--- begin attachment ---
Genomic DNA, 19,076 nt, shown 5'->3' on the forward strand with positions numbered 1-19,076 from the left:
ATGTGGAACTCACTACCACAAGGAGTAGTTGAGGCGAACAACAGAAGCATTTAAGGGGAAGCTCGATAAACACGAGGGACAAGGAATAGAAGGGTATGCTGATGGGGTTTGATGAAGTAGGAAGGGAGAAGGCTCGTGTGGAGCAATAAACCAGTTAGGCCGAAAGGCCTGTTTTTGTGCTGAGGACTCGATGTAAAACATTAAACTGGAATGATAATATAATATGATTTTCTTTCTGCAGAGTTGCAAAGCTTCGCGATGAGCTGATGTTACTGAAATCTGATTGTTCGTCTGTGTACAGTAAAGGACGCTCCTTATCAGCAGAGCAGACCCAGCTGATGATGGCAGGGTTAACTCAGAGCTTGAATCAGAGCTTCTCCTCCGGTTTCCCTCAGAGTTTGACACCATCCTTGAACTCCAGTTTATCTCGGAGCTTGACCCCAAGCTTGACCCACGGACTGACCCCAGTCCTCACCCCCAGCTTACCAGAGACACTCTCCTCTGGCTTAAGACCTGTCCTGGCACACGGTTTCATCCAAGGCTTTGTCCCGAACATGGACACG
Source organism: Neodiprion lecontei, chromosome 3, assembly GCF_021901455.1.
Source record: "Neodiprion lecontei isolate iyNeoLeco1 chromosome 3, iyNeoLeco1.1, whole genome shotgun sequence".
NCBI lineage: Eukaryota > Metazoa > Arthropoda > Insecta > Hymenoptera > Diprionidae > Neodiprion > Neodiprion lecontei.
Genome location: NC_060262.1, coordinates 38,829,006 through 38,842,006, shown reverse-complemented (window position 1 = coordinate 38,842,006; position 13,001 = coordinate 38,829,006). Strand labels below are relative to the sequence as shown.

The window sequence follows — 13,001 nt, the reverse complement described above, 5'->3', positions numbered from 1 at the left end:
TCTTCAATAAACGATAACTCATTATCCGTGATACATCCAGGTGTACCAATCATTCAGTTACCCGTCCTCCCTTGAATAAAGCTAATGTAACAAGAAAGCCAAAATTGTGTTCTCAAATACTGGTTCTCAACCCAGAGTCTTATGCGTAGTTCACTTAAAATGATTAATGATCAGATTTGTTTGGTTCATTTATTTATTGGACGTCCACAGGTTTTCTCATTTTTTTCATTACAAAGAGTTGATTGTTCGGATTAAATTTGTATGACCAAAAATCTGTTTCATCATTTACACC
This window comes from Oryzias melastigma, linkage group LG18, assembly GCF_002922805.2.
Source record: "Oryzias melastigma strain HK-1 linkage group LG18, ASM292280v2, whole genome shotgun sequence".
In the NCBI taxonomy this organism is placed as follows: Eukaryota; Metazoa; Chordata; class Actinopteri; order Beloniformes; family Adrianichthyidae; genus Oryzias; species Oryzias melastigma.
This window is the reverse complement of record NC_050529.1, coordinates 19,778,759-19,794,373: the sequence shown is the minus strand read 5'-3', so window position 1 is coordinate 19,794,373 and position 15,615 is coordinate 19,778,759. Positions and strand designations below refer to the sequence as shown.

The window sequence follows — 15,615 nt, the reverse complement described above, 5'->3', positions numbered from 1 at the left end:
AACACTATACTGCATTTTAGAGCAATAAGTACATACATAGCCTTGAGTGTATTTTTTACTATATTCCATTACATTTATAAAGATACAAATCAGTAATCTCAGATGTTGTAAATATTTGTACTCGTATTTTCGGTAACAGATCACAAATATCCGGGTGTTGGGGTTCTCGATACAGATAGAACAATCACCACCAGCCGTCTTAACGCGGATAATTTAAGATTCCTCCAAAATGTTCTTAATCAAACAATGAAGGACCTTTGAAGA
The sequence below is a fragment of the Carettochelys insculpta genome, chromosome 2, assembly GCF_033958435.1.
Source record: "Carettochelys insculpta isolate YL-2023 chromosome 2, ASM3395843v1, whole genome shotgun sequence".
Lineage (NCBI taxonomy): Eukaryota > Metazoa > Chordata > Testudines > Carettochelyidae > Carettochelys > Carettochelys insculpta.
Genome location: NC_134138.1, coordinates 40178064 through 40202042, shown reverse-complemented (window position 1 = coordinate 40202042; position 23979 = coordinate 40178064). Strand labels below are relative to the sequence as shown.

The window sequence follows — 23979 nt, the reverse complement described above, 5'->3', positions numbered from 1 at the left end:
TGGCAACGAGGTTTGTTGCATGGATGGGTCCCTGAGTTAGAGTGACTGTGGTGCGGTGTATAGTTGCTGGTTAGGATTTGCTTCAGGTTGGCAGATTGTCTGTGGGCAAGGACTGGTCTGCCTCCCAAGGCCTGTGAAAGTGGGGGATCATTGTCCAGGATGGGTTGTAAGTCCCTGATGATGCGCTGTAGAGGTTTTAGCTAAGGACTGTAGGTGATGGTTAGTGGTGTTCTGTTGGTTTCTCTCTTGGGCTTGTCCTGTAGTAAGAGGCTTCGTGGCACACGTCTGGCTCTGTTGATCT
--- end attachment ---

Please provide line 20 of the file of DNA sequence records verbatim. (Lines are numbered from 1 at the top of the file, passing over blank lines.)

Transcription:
TGGCAACGAGGTTTGTTGCATGGATGGGTCCCTGAGTTAGAGTGACTGTGGTGCGGTGTATAGTTGCTGGTTAGGATTTGCTTCAGGTTGGCAGATTGTCTGTGGGCAAGGACTGGTCTGCCTCCCAAGGCCTGTGAAAGTGGGGGATCATTGTCCAGGATGGGTTGTAAGTCCCTGATGATGCGCTGTAGAGGTTTTAGCTAAGGACTGTAGGTGATGGTTAGTGGTGTTCTGTTGGTTTCTCTCTTGGGCTTGTCCTGTAGTAAGAGGCTTCGTGGCACACGTCTGGCTCTGTTGATCT